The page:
Saturday, October 19, 2019

Lindsay Mitchell: The moral imperative to work

I had a discussion with Mike Hosking on NewstalkZB yesterday about why the numbers on Jobseeker continue to escalate. There are at least a couple of trends driving it but Mike was more interested in the political aspect.

Listen here.

Host Kerre McIvor played a part of the interview and ran with it after 9. People were almost unanimously in her corner. That if you can work you have a moral imperative to do so.

It struck me later that National's welfare reforms have had one very interesting effect. Because so many more people are classified as 'Jobseekers' (those who used to be on a sickness benefit and those who would have been on the DPB even when their youngest was 14 or over), now that the unemployment rate is at only 3.9% the public is far less tolerant.

Remember that when Labour was last in government and unemployment dropped to 3.8% in 2008, the same percent of people were on welfare - just spread mainly over the other three benefits - DPB, Sickness and Invalid. So the argument about working and supporting oneself was muddied.

I don't know if this consequence was intended by National but it certainly makes the argument more black and white. The lack of workers in many industries and regions is holding back growth. An unjustifiable scenario with so many people receiving the dole.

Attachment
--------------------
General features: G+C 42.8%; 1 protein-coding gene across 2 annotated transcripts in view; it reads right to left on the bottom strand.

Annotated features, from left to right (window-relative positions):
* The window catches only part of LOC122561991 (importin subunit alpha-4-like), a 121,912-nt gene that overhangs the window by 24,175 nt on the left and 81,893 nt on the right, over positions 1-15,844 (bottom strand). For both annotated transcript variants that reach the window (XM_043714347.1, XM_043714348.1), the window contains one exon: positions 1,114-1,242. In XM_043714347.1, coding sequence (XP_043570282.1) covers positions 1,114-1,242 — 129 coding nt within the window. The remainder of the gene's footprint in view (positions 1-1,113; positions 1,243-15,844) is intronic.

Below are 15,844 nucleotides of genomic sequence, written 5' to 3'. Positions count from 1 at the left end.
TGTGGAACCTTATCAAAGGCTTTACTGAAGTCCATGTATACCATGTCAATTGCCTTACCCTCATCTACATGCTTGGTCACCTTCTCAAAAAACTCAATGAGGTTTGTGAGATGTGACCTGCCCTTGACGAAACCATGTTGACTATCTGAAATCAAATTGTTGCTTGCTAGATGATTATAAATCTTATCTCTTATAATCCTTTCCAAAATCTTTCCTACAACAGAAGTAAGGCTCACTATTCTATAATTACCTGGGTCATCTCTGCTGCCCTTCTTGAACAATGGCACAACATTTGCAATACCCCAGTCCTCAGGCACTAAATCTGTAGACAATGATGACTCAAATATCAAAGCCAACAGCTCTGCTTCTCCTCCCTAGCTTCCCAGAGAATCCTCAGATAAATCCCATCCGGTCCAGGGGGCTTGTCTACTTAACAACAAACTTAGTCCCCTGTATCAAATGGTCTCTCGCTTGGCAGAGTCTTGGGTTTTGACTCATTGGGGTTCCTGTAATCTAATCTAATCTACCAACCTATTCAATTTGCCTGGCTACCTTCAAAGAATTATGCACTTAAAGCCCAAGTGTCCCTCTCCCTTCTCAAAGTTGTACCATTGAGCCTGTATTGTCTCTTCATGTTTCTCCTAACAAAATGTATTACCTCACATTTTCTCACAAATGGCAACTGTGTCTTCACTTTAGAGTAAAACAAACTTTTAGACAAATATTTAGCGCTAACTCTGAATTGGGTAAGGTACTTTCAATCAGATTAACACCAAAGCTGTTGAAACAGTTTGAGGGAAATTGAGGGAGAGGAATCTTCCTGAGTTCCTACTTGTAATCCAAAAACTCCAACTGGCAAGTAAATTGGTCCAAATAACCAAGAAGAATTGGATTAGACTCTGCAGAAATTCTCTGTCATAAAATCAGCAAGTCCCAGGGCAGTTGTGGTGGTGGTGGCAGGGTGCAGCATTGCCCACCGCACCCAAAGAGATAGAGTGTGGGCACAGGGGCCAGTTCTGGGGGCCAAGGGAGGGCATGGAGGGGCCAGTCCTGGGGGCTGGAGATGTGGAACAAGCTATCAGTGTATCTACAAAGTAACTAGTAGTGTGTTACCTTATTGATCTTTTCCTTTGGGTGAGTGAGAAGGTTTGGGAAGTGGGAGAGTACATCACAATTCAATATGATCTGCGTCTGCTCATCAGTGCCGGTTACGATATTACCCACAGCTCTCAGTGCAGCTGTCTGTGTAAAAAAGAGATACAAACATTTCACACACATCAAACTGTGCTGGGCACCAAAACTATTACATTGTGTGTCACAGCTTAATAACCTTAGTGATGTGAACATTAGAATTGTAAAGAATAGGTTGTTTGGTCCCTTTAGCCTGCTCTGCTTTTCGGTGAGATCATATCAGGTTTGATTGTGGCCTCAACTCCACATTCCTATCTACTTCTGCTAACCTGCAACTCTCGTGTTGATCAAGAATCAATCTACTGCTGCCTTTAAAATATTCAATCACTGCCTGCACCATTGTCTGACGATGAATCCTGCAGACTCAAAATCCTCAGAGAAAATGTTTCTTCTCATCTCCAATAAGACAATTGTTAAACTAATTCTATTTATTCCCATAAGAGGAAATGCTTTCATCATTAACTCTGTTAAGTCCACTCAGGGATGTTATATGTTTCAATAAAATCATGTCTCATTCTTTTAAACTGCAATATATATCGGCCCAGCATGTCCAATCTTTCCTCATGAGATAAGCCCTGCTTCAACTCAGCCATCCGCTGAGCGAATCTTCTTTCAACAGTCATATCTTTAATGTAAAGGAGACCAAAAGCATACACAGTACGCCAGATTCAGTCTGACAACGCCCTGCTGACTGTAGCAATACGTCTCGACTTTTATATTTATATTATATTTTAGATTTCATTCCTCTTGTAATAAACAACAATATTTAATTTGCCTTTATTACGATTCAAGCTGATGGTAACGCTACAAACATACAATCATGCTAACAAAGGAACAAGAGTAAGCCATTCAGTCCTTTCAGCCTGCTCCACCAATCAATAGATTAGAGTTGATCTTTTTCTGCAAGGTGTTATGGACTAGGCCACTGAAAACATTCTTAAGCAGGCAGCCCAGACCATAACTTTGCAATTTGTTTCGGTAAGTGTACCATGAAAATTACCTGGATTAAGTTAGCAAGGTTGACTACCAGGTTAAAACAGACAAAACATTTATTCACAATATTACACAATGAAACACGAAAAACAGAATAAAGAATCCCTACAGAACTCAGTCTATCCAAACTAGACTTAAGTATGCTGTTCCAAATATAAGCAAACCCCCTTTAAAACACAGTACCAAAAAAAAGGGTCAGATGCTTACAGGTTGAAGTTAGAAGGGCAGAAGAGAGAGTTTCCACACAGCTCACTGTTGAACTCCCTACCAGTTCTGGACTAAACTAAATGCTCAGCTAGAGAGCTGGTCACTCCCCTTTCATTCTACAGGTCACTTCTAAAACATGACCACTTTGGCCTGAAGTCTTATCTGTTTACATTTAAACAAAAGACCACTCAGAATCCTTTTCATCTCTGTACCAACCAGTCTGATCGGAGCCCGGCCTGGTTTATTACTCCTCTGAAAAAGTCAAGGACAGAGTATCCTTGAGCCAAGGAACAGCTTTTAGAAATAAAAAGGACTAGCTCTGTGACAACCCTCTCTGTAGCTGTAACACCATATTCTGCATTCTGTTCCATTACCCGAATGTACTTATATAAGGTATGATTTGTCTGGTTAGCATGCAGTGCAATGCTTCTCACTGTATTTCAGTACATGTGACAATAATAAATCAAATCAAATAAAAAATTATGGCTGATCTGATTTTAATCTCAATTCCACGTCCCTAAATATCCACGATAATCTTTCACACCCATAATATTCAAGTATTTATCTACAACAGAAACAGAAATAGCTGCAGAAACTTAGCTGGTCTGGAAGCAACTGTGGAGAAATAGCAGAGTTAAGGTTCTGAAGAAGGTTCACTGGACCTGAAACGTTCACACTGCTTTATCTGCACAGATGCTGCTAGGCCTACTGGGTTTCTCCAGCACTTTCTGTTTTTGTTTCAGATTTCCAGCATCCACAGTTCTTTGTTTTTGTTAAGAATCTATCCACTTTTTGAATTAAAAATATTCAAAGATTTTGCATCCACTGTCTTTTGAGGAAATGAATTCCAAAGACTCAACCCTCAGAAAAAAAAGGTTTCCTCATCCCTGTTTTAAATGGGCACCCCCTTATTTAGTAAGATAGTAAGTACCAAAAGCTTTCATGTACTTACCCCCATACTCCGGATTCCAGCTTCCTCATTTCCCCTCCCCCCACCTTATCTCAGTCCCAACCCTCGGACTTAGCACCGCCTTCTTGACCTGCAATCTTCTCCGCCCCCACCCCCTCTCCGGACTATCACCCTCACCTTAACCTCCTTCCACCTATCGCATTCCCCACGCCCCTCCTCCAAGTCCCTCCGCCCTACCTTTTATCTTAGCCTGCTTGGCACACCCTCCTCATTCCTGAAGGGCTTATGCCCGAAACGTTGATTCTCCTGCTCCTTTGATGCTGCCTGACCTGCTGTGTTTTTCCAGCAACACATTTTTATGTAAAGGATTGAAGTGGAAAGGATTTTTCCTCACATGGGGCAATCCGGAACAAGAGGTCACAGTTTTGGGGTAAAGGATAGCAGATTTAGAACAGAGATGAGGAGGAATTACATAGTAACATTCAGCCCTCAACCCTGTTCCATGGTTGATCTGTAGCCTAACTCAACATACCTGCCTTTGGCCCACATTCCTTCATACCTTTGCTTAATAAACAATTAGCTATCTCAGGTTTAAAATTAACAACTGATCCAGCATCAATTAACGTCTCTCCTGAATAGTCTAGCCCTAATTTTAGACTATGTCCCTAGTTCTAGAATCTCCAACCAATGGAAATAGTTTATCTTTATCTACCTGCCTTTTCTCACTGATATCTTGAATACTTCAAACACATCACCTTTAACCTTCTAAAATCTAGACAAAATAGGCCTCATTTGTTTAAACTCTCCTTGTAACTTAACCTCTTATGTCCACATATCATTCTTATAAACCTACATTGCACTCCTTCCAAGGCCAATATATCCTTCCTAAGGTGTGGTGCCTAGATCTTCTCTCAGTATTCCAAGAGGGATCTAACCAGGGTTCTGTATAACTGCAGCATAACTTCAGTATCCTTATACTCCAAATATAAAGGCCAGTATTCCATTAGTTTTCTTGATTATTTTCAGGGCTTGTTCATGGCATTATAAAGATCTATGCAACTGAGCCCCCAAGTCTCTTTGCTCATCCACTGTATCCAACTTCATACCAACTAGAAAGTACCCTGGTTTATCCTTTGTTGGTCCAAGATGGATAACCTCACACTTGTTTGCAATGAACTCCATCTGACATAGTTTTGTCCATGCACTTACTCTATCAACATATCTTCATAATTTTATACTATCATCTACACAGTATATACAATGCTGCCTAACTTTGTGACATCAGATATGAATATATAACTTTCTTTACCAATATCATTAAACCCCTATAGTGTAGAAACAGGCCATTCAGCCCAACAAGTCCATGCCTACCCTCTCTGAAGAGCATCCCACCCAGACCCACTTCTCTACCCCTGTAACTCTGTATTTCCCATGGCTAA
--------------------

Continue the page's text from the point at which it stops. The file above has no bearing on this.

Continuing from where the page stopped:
Lindsay Mitchell is a welfare commentator who blogs HERE.


Unknown said...

We must bring back 'Work for the Dole". I personally know of 19 year olds who have no intention of working. One a couple and she is now pregnant he no intention of working and will not even make an attempt to learn some skills. The excuses are rather imaginative and despite being offered assistance in learning to develop a work ethic refused. Despite all the hype about rules and regulations in practise they are not working.

Anonymous said...

Moralising to wok and demoralising not to

Anonymous said...

I cannot understand the thought processes of those who refuse to work. As the eldest of a [very] large family, and raised in a State House - our wonderful dad worked and mum worked raising us, plus she sewed, knitted, cooked and cleaned for us all. She and dad, especially our dad! were adamant that we would ll get the best education they could manage - that we were to get the best qualifications WE ourselves could manage, that none of us were to wind up in a State House and instead we were all expected to own our own homes, and bless him, he asked that none of us ever 'work for the damn government'. Well - as eldest I left school at 14 1/2.....and eventually found my metier and siblings went on to finish school, either get a trade, or go to University paying their own way through....; We ALL had careers we loved plus a great work ethic. None have been in trouble with the law, and we have all traveled the world and own our own homes. We have all passed that work ethic on to our children and now to our grandchildren....
None of us have been on a benefit - unless you count me as the only superannuitant so far in the family....and I retired at 70!
This week - in a certain retail outlet - I was also berated by a young lad who insisted 'you look old enough to be at work but you don't look old enough to be retired [bless!] tell me WHY I and my generation should be supporting you on a benefit'.....
What the hell can I say to him...?
[other than I was disgusted at being accosted and spoken to like this]